If you lose the sense of superiority, because let’s face it, everyone feels both superior and inferior depending on the way you look at it, pride has a pretty positive meaning.  To have a high opinion of your dignity, importance or merit in the world is not a bad thing as long as you don’t inflict it on other people in an oppressive fashion. Especially not bad is the state or feeling of being “proud” – of who you are and how you are. Of not so much what you’ve achieved but what you are trying to achieve and how you are trying to do it.  This is particularly true for 100% of the groups who have some type of parade since they are always somewhat oppressed and never among the majority or the privileged in the society that they live in (i.e. there are no RICH, STRAIGHT WHITE GUY PARADES unless you count the annual Allen & Co. Sun Valley Conference, which last I heard does not feature any sort of march and is slightly integrated).

Glitter always helps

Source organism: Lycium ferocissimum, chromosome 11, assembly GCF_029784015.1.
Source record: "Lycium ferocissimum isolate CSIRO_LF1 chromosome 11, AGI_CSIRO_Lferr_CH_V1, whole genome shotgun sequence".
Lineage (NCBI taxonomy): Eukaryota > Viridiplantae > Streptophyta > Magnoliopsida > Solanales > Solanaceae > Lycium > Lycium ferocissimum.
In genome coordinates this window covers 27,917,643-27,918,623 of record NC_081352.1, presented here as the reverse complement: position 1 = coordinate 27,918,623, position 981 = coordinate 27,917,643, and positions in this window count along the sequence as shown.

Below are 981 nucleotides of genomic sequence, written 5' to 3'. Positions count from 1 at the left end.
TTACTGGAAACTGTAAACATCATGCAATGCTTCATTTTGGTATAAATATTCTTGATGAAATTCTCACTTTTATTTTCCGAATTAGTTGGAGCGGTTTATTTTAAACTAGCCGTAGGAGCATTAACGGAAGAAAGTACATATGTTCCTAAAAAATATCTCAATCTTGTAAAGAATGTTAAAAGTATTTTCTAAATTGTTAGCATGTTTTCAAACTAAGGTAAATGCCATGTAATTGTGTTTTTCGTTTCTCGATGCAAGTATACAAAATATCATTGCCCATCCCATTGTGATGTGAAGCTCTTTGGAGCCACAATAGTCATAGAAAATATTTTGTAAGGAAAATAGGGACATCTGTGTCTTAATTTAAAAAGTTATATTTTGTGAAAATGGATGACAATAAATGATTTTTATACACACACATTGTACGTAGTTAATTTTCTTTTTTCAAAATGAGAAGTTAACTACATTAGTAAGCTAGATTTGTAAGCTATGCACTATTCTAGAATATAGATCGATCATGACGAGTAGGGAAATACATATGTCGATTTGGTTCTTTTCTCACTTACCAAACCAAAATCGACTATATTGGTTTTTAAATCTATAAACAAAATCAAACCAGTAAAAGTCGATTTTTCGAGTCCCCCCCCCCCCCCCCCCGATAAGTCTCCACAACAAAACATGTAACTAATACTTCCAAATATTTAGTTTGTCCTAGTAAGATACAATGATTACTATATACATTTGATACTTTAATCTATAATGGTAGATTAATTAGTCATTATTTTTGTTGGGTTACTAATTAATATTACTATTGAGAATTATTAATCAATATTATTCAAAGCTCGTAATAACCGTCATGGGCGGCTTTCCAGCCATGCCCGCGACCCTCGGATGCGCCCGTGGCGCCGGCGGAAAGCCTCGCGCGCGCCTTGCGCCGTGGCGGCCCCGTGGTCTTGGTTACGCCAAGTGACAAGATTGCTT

It would be nice to live in the earthly village of Utopia where flying your freak flag is as useless and unnecessary as the 8 Track tape, a Nehru Suit or a Zeppelin (not the Led kind).  But unless human nature cross-pollinates with the lost genes of Gandhi, Mother Teresa and the most selfless religious figure you can name (Jesus? Moses? Buddha? L. Ron Hubbard?) it doesn’t seem likely.  On a personal note, I’d rejoice in the streets if the grand marshals of this year’s Gay Pride Parade – the Trevor Project – were rendered extinct because then there would be no need for an organization dedicated to helping young gay, lesbian and transgender youth considering suicide since that joyous accepted minority would have no reason to contemplate such thoughts in the first place.  The same goes for the National Organization for Women (though ironically women are a majority), the NAACP, the Southern Poverty Law Center and labor unions (though the latter might soon be forced out of business by a select few not mentioned on the aforementioned list).